Principles tend to go out window after taste of power

The session has been over for almost a month now, and I have been asked to speak at quite a few forums to give a legislative wrap-up and tell folks how things went. Some are especially curious to hear what it feels like to be a Democrat in the now totally Republican-controlled state government.

I usually tell people that because I hadn't been elected during the 130 years of Democratic Party dominance, I cannot really give a comparison. Gov. Sonny Perdue came into office at the same time I did, and Republicans had taken control of the Senate between the election and my first swearing in as a legislator. So I cannot really give a "then and now" type of answer. All I can tell you is what I've experienced.

On one hand, it's ironic that I passed more bills during this session than the previous one, when I was in the then-Democratic-controlled House. I have and will continue to try to work with the Republicans on bills, ranging from helping bring more transportation funds to traffic-choked suburbs like mine to creating a state college and university in Gwinnett. I'm not someone who supports things or opposes them on a strictly partisan level, and you don't see me in the well spouting a party line on every bill.

That said, I do find it odd when Republican voters at town hall and homeowners association meetings around the district ask me, "Why are Republicans doing that?" and asking why some Republicans have strayed from the platform and ideology that supposedly brought them into the majority. Voters were perplexed by the list of bills and rules that seemed to fly in the face of honest and open government.

There were new Senate and especially House rules that made fair debate and the offering of amendments to legislation virtually impossible whether you were a Democrat or a Republican, unless you were in leadership. There was bill after bill gutting our state's sunshine laws in favor of anonymous donors to universities, secret negotiations to bring landfills into neighborhoods and even better, secret ethics complaint hearings for our legislators.

Many voters were even more disturbed that a some members of party that supposedly holds personal property rights so paramount would introduce so many pro-developer bills and bills aimed at taking away the personal property rights of individuals. Republicans also pushed bills that would make it harder to fight pollution in our streams and lakes in favor of developers, bills that would make it harder to find out what plant or project was being planned for your community and bills to allow the government to take your private property and turn it over to developers in the name of economic development. These bills hit the state Legislature after many Georgians thought they voted for smaller government, more open government and government that respected personal property rights.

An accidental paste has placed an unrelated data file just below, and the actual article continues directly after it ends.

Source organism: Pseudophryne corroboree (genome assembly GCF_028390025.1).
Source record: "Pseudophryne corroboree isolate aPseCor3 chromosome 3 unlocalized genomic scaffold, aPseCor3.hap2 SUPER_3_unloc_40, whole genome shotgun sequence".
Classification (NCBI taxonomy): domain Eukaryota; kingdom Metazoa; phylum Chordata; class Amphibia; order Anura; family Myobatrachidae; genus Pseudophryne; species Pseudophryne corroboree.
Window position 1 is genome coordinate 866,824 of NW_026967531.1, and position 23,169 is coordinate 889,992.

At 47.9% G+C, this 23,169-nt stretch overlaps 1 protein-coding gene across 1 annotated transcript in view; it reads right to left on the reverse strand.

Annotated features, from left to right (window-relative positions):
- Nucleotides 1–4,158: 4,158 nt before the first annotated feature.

So how do I explain how these Republicans vote against their ideology? Without trying to sound partisan, and having to point out I don't know the hearts of all the individuals that go into the collective decisions to push this decidedly unconservative agenda, I would have two observations:

First, there is the adage that once in power, politicians are willing to do almost anything to stay in power.

That is true in things from the national level on down, from redistricting to allow them to choose their constituents rather than have their constituents choose them, down to simple House rules allowing the speaker to swoop in with ad hoc "hawks" to make sure his own Republicans stay in line with what he wants. Once in power, the game is to stay in power. These Republican-elected officials are just playing this game more brazenly than perhaps the typical conservative voter who wanted honest, open, conservative government, not partisan, no-holds-barred government.

Second, is another political adage: follow the money. Voters in Gwinnett who do not know that developers give a lot of money to Republican candidates haven't been paying attention. To be surprised when you vote Republican that a lot of the bills they make and laws they pass are aimed at helping developers is really being out of touch. The millions spent by pro-development interests electing some Republican legislators were spent for a reason: to pass bills that favor their side, even if it conflicts with meeting the needs of average Georgians.

If there is one thing I've learned in politics, it's that if you see someone voting against their supposed ideology, you have to ask, "Where's the money?" or "Where's the power play?" Answer those two questions, and you'll find out why you got laws and rules this session that had nothing to do with a compassionate or a conservative government in Georgia.

Sen. Curt Thompson, D-Norcross, represents District 5. Call him at 404-463-1318 or (404) 463-1388 or e-mail cuthomps@legis.state.ga.us.